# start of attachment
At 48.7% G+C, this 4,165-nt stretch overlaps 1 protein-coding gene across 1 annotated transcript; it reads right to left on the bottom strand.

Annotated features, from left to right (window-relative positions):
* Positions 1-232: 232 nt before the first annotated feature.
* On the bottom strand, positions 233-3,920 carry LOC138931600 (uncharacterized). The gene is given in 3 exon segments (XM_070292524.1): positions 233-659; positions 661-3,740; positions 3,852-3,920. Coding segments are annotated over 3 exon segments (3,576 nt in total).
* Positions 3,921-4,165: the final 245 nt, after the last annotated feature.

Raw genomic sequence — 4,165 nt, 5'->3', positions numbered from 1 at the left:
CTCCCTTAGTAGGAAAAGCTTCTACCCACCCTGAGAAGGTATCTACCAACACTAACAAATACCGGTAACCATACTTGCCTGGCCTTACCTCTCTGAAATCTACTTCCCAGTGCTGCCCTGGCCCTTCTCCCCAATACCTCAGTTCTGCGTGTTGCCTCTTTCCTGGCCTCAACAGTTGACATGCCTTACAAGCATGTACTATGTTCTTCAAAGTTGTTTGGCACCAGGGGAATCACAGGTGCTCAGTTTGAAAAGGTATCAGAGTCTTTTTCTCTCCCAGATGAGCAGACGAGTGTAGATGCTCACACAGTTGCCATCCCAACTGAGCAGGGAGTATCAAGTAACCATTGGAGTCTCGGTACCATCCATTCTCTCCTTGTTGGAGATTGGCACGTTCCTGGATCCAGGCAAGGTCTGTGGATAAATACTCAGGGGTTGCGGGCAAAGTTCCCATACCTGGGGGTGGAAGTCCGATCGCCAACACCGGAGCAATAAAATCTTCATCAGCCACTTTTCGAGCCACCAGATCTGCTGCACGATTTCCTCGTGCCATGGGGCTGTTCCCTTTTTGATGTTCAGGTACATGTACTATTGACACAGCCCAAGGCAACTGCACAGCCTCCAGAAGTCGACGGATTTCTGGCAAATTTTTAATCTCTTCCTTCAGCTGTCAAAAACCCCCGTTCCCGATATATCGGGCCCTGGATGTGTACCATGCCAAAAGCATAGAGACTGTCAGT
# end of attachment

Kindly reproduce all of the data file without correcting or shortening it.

At 48.7% G+C, this 4,165-nt stretch overlaps 1 protein-coding gene across 1 annotated transcript; it reads right to left on the bottom strand.

Annotated features, from left to right (window-relative positions):
* Positions 1-232: 232 nt before the first annotated feature.
* On the bottom strand, positions 233-3,920 carry LOC138931600 (uncharacterized). The gene is given in 3 exon segments (XM_070292524.1): positions 233-659; positions 661-3,740; positions 3,852-3,920. Coding segments are annotated over 3 exon segments (3,576 nt in total).
* Positions 3,921-4,165: the final 245 nt, after the last annotated feature.

Raw genomic sequence — 4,165 nt, 5'->3', positions numbered from 1 at the left:
CTCCCTTAGTAGGAAAAGCTTCTACCCACCCTGAGAAGGTATCTACCAACACTAACAAATACCGGTAACCATACTTGCCTGGCCTTACCTCTCTGAAATCTACTTCCCAGTGCTGCCCTGGCCCTTCTCCCCAATACCTCAGTTCTGCGTGTTGCCTCTTTCCTGGCCTCAACAGTTGACATGCCTTACAAGCATGTACTATGTTCTTCAAAGTTGTTTGGCACCAGGGGAATCACAGGTGCTCAGTTTGAAAAGGTATCAGAGTCTTTTTCTCTCCCAGATGAGCAGACGAGTGTAGATGCTCACACAGTTGCCATCCCAACTGAGCAGGGAGTATCAAGTAACCATTGGAGTCTCGGTACCATCCATTCTCTCCTTGTTGGAGATTGGCACGTTCCTGGATCCAGGCAAGGTCTGTGGATAAATACTCAGGGGTTGCGGGCAAAGTTCCCATACCTGGGGGTGGAAGTCCGATCGCCAACACCGGAGCAATAAAATCTTCATCAGCCACTTTTCGAGCCACCAGATCTGCTGCACGATTTCCTCGTGCCATGGGGCTGTTCCCTTTTTGATGTTCAGGTACATGTACTATTGACACAGCCCAAGGCAACTGCACAGCCTCCAGAAGTCGACGGATTTCTGGCAAATTTTTAATCTCTTCCTTCAGCTGTCAAAAACCCCCGTTCCCGATATATCGGGCCCTGGATGTGTACCATGCCAAAAGCATAGAGACTGTCAGT